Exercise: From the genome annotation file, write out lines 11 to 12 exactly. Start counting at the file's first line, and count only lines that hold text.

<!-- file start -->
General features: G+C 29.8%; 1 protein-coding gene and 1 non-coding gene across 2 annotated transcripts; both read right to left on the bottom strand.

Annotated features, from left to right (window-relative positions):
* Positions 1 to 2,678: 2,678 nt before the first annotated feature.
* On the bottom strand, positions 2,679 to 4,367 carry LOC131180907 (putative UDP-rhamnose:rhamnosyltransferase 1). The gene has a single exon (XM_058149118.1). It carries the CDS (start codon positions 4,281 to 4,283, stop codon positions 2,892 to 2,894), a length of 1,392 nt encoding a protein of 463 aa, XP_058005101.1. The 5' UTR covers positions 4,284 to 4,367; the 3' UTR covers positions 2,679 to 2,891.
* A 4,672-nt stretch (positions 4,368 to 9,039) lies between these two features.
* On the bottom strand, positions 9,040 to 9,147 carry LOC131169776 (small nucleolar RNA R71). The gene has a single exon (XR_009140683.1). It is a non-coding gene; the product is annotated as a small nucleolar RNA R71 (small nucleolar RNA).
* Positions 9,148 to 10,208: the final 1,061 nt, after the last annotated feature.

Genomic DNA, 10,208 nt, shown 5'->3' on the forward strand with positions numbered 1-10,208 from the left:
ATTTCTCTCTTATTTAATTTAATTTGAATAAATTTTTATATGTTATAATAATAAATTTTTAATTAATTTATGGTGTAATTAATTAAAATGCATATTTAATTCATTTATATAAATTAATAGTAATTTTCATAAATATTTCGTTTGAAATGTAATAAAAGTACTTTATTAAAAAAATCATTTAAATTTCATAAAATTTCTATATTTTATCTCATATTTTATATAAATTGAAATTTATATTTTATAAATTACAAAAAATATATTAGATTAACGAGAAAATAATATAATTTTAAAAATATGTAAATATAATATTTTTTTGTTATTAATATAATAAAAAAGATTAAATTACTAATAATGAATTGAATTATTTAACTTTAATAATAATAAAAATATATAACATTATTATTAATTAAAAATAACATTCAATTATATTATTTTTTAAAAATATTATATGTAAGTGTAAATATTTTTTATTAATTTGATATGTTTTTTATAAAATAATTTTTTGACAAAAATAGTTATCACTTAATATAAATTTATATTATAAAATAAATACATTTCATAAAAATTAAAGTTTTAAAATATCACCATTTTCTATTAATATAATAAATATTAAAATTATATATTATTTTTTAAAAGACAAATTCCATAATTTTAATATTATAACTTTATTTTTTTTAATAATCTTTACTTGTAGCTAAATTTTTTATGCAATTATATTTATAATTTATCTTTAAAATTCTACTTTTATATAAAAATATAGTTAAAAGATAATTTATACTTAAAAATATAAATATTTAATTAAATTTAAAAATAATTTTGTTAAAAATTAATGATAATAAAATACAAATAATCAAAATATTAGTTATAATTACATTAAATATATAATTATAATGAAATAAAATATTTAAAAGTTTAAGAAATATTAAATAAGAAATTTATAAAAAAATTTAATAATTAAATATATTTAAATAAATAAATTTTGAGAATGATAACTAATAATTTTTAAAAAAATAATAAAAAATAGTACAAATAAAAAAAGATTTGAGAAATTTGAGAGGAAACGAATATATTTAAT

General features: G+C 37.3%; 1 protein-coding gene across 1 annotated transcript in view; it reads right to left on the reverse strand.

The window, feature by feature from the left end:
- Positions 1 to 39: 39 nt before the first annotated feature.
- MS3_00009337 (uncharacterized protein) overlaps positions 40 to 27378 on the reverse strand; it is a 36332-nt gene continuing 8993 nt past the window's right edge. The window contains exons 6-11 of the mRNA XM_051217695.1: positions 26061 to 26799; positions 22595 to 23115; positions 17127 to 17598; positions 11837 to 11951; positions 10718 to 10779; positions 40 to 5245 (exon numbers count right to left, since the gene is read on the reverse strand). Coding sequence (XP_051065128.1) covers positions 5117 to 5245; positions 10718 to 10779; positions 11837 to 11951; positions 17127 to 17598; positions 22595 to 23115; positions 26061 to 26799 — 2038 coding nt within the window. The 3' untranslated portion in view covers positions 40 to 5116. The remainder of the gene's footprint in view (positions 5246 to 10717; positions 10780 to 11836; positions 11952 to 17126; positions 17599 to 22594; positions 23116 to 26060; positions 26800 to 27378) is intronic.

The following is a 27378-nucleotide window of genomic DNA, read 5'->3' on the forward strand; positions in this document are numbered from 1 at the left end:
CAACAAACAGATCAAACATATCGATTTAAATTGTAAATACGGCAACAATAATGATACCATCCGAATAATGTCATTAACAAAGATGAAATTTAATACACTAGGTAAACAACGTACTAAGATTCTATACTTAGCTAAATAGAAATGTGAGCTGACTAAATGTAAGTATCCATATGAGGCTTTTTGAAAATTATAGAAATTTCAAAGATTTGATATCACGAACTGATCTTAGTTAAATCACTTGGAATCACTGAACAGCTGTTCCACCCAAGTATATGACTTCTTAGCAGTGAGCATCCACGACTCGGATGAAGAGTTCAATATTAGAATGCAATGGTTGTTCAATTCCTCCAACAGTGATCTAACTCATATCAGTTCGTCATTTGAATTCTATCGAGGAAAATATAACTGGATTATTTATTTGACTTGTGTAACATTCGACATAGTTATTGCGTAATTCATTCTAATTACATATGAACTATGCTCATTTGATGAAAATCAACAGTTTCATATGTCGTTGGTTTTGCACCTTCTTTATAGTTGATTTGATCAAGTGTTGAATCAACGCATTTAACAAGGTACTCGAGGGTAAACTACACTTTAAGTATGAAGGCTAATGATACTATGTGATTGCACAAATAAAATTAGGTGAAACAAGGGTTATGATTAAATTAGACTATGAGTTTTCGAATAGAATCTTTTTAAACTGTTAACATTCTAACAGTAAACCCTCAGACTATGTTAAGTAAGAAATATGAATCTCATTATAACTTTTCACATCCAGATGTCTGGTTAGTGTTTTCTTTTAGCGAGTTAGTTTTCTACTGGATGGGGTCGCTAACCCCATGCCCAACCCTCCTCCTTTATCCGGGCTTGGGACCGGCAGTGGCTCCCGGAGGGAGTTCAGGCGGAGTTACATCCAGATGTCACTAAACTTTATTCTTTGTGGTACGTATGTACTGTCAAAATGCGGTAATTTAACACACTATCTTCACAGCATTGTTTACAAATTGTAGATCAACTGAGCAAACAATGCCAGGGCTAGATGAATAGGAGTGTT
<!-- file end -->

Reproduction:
The window, feature by feature from the left end:
- Positions 1 to 39: 39 nt before the first annotated feature.